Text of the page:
Silicon maker may be forced to import coal as jarrah stock, a key input, dwindles

Australia’s sole silicon manufacturer may be forced to import coal as it struggles to secure a steady supply of local wood to make its product.

Based in southwestern Western Australia, Simcoa would normally rely on charcoal sourced from local jarrah to produce its high-quality silicon.

But because of the flow-through effects of a WA government decision to end harvesting native forests by 2024, the company said it had access to only half the amount it normally would.

David Miles, Simcoa’s director of operations, said that without a suitable alternative, the company may need to triple the amount of coal it imports to continue operating at full capacity.

David Miles is the director of the Simcoa factory in Kemerton, WA.ABC Southwest: Georgia Hargreaves

“Normally we need about 140,000 tons of hardwood for the production process. This year we received about half,” he said.

Miles said the company was very concerned that it would have to consider alternatives to jarrah that weren’t as beneficial.

How is wood related to solar panels?

It takes a carbon source to produce high-quality silicon, an important input used in solar panels.

This carbon source can be obtained either directly from coal or by turning wood into charcoal through a heating process.

Piles of tree trunks.
The company is testing bluegum as an alternative to jarrah charcoal. ABC Southwest: Georgia Hargreaves

However, not all woods are created equal, as some woods are believed to absorb additional minerals from the soil, which can affect the purity of the final product.

Mr Miles said jarrah was the best wood for the job and created a very high quality silicon.

This high-quality silicon is used to make solar panels and other battery technologies.

A hand holding a silvery rock.
High-quality silica rock that is exported to Japan and used to make solar panels.ABC Southwest: Georgia Hargreaves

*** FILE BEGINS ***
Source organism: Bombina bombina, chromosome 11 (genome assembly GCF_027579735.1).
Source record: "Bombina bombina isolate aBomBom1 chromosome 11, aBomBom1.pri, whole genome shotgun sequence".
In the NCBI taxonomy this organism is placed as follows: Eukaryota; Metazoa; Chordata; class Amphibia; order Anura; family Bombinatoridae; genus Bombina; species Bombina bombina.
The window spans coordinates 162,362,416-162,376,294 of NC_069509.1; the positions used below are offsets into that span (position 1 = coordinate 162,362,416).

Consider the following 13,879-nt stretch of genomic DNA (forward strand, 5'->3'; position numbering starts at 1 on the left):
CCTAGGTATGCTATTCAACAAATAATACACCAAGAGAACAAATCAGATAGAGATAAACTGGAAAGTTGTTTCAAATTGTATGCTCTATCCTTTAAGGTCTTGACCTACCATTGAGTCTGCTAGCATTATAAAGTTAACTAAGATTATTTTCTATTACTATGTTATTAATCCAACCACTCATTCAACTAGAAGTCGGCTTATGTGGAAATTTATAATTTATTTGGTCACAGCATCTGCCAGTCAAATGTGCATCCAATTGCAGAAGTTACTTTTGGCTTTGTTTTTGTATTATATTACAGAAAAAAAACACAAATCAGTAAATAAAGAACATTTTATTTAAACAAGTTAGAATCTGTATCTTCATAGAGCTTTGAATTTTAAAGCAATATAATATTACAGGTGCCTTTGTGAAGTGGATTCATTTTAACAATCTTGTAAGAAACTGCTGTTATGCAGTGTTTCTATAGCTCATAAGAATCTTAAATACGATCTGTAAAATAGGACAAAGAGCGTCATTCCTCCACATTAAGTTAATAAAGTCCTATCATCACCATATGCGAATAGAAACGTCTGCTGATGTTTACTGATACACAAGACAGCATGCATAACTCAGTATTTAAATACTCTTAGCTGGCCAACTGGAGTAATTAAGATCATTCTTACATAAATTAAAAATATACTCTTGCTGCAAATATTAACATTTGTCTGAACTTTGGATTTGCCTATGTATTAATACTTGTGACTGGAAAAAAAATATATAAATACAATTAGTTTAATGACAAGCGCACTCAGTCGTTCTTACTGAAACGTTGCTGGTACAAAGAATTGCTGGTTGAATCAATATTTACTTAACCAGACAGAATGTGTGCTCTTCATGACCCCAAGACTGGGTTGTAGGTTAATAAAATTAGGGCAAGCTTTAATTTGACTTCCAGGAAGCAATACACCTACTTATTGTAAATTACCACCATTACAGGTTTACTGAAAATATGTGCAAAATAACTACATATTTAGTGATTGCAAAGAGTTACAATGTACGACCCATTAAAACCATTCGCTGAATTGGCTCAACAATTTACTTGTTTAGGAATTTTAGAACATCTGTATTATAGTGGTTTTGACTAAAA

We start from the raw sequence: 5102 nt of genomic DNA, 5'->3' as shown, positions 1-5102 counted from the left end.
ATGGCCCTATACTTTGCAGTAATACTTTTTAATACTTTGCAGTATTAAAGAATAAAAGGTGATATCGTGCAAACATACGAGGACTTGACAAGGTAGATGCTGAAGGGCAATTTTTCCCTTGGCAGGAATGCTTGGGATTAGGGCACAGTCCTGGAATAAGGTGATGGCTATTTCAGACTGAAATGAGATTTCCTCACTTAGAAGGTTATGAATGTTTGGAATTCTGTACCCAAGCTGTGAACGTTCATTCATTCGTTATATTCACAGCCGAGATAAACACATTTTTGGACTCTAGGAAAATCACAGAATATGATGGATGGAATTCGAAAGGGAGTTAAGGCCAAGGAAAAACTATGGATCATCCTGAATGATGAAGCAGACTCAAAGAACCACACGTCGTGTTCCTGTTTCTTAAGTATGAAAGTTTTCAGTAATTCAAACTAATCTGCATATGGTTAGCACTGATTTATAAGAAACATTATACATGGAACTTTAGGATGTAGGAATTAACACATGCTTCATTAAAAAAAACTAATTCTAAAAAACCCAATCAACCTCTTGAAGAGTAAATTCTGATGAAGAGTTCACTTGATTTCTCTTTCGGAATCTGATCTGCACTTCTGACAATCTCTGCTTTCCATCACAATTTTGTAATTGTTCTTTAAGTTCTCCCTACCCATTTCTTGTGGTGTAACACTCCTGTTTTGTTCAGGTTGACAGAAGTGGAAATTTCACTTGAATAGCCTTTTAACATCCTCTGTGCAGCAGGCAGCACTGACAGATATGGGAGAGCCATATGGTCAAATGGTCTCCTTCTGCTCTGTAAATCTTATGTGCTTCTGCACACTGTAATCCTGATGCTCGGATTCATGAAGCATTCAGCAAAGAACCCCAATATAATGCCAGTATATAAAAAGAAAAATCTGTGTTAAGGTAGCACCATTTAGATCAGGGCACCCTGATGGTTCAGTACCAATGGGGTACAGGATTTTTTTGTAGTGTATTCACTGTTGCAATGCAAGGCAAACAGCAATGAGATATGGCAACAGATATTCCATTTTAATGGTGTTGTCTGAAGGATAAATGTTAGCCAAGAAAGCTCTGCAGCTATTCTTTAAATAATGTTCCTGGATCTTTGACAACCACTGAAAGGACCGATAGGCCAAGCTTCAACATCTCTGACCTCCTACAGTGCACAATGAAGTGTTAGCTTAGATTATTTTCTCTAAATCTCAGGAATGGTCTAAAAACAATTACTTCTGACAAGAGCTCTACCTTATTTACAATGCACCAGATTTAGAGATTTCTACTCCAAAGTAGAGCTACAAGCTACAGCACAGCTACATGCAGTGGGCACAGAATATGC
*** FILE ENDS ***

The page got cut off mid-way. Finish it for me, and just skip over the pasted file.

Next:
Recently, the federal government listed high-quality silica as a crucial mineral, with data suggesting the global silica sand market could grow from about $10 billion in 2018 to nearly $29 billion by 2024.

Importing Colombian coal as a last resort

Mr Miles said that if they couldn’t ensure a steady supply of wood, the company would have to import large quantities of coal from Colombia – the only country with a high-quality product suitable for silicon production.

Black coal in a big heap
Piles of coal shipped from Colombia.ABC Southwest: Georgia Hargreaves

“Coal is a very bad thing globally because it increases your carbon footprint,” Miles said.

Profile of a man in a suit.
Western Australia’s Minister of Forestry, Dave Kelly. ABC News: Jon Sambell

Forestry Commissioner Dave Kelly said he was not aware of any timber supply issues and would have no part in deciding whether or not Simcoa decided to import more coal.

“They’re going to have to make commercial decisions about where to get their material from,” he said.

The minister would not acknowledge the implication that using coal as an input for silicon production was “bad for climate change”.

Curtin University sustainability professor Peter Newman said wood is the preferred source of carbon in silicon production.

Aerial view of a forest.
A safe supply of jarrah would solve the company’s problem, according to director David Miles.ABC National

“We can grow trees especially for that process,” he said.

“We can’t imagine a future with coal anymore, that’s over.

“Through the processes, we will have to grow more trees and dig up more silicon and more lithium.” [because] these are the raw materials of the next economy.”

Aerial view of sheep wandering among the solar panels at Numurkah . solar farm
The coalition says keeping Australia at the forefront of low-emission innovation is their number one action on climate change. ABC 7:30

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